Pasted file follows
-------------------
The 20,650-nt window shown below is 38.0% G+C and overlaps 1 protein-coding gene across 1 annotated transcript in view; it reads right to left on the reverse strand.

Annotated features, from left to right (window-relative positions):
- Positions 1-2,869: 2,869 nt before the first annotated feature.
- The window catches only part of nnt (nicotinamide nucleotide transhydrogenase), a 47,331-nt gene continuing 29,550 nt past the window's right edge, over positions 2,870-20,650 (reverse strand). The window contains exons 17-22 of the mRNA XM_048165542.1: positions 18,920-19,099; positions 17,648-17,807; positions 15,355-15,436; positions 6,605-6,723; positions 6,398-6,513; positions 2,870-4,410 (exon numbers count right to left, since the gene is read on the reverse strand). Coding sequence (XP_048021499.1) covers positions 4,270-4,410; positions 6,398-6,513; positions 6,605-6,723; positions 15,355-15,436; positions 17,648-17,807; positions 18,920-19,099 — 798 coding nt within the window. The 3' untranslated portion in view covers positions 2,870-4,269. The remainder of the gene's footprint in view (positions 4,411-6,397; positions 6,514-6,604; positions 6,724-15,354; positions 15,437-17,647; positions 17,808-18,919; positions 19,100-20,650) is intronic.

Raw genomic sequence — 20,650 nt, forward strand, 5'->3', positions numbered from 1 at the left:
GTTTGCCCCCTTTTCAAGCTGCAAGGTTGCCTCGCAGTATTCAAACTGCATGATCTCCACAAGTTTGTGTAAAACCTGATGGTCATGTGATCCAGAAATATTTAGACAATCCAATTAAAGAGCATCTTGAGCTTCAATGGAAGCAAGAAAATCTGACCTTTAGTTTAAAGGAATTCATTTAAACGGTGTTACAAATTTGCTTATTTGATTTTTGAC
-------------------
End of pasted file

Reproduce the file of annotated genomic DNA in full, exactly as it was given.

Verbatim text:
The 20,650-nt window shown below is 38.0% G+C and overlaps 1 protein-coding gene across 1 annotated transcript in view; it reads right to left on the reverse strand.

Annotated features, from left to right (window-relative positions):
- Positions 1-2,869: 2,869 nt before the first annotated feature.
- The window catches only part of nnt (nicotinamide nucleotide transhydrogenase), a 47,331-nt gene continuing 29,550 nt past the window's right edge, over positions 2,870-20,650 (reverse strand). The window contains exons 17-22 of the mRNA XM_048165542.1: positions 18,920-19,099; positions 17,648-17,807; positions 15,355-15,436; positions 6,605-6,723; positions 6,398-6,513; positions 2,870-4,410 (exon numbers count right to left, since the gene is read on the reverse strand). Coding sequence (XP_048021499.1) covers positions 4,270-4,410; positions 6,398-6,513; positions 6,605-6,723; positions 15,355-15,436; positions 17,648-17,807; positions 18,920-19,099 — 798 coding nt within the window. The 3' untranslated portion in view covers positions 2,870-4,269. The remainder of the gene's footprint in view (positions 4,411-6,397; positions 6,514-6,604; positions 6,724-15,354; positions 15,437-17,647; positions 17,808-18,919; positions 19,100-20,650) is intronic.

Raw genomic sequence — 20,650 nt, forward strand, 5'->3', positions numbered from 1 at the left:
GTTTGCCCCCTTTTCAAGCTGCAAGGTTGCCTCGCAGTATTCAAACTGCATGATCTCCACAAGTTTGTGTAAAACCTGATGGTCATGTGATCCAGAAATATTTAGACAATCCAATTAAAGAGCATCTTGAGCTTCAATGGAAGCAAGAAAATCTGACCTTTAGTTTAAAGGAATTCATTTAAACGGTGTTACAAATTTGCTTATTTGATTTTTGAC